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From Global AgeWatch Index to Global AgeWatch Insights

15 Aug 2017

The first edition of the Global AgeWatch Insights will have a focus on health and wellbeing (c) Hereward Holland/HelpAge International

In 2012, HelpAge International embarked on the development of a multidimensional measure of older people's wellbeing. The initiative came on the heels of the review Ageing in the Twenty-First Century: A Celebration and a Challenge, which identified a need to monitor governments' progress in eradicating poverty, improving health and advancing the inclusion of older people.

Global AgeWatch Index was launched in 2013 and published annually until 2015. The index has been a popular and effective advocacy tool, highlighting key data gaps on ageing and older people at the global level. Based on what we have learned from our experience of publishing three editions of the index, we have now decided to re-launch it as Global AgeWatch Insights. The first edition of Global AgeWatch Insights will be published in 2018.

What we learned

The index's country ranking tables attracted wide media attention, the insight reports and data on ageing became popular downloads, and HelpAge global network members and partners used the index to launch discussions with decision-makers about the situation of older people where they work. However, as general awareness of data gaps on ageing and older people has grown, needs have evolved and we are re-designing the index to respond to those needs.

Analysis needs to reflect the national and regional diversity of ageing issues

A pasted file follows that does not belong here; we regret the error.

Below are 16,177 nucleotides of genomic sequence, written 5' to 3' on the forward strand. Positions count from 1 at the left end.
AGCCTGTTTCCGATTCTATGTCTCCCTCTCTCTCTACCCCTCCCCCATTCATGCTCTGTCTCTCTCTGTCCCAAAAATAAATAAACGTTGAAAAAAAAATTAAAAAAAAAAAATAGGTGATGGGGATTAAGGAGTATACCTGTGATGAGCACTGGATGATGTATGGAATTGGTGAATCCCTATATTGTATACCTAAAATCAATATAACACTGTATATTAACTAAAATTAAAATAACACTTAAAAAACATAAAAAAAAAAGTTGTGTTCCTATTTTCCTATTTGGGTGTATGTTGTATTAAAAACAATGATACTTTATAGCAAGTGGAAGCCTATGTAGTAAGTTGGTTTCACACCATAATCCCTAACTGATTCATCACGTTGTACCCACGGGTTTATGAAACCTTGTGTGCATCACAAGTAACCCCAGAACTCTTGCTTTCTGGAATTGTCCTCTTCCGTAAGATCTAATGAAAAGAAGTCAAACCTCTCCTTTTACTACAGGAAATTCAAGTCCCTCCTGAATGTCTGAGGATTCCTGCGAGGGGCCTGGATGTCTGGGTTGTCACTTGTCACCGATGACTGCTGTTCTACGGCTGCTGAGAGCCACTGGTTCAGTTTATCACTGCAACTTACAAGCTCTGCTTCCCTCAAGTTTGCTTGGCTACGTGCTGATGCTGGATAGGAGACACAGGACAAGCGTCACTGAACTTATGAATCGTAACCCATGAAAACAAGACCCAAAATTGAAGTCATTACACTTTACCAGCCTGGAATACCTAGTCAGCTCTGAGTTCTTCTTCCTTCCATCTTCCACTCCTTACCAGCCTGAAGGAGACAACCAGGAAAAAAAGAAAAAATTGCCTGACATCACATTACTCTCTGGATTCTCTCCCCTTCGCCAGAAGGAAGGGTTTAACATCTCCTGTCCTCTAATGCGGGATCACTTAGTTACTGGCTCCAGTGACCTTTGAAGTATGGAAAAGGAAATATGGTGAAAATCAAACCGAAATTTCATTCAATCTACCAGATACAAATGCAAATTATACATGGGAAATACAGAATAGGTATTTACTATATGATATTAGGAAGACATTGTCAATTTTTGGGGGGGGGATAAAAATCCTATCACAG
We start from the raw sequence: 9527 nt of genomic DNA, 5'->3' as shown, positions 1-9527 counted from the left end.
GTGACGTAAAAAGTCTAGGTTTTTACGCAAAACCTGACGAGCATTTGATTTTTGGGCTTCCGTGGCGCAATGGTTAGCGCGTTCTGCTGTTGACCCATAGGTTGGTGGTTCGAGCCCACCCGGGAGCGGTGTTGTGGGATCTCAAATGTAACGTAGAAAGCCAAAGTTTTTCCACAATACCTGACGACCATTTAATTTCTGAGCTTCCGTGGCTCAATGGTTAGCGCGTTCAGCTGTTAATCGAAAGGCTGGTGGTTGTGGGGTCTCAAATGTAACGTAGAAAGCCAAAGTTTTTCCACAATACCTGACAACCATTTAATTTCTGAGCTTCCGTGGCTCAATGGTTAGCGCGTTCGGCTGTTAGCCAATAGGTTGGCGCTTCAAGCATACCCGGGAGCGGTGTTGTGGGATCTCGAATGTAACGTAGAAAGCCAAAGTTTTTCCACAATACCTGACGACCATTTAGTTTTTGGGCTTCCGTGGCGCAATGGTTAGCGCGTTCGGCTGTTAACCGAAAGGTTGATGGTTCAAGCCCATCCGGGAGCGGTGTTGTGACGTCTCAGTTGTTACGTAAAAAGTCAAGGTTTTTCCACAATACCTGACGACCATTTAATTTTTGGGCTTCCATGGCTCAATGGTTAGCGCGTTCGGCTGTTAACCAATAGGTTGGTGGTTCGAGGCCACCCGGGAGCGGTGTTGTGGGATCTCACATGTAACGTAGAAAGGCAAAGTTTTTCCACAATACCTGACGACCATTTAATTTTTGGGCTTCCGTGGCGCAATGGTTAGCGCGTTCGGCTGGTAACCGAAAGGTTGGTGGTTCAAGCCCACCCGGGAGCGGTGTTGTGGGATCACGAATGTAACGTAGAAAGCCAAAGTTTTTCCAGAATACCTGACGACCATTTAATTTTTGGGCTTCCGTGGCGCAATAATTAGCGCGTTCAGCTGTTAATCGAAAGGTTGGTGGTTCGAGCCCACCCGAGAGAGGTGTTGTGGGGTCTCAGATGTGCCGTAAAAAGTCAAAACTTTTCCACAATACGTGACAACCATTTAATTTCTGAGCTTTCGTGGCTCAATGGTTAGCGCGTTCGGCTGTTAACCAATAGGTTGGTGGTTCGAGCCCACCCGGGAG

On the part of policy-makers and data providers, there has been a growing call and expectation for the index to offer national and regional analyses of the diversity and inequalities in ageing experiences, which are influenced by gender, disability, geographic location and other factors. These analyses need to be accompanied by more specific policy recommendations on issues related to ageing and older people.

Practical recommendations are needed to close national data gaps on ageing

Due to the lack of internationally-comparable data on ageing, 98 countries could not be included in the index. Members of the public and governments want to better understand the extent of data gaps and what to do about them. At this stage, we need a more nuanced assessment of what data is available and what is missing at the country level. We also need to be able to identify barriers to improvement of data on ageing and to provide tailored recommendations on how to overcome them.

Data quality is paramount

Without quality data, it is difficult to come to accurate conclusions on older people's circumstances. Drawing on international data proved challenging. We relied on information from international datasets in order to ensure comparability across countries. Sometimes national data was both more recent and of better quality, but it could not be included in the index because it was not internationally comparable. Other challenges have included the revision of datasets we were drawing on to calculate the index, the year-on-year volatility of subjective data from respondent surveys, and inconsistencies in age cohorts and years of observation for survey findings used to measure the indicators. The index methodology must be more robust to mitigate these limitations.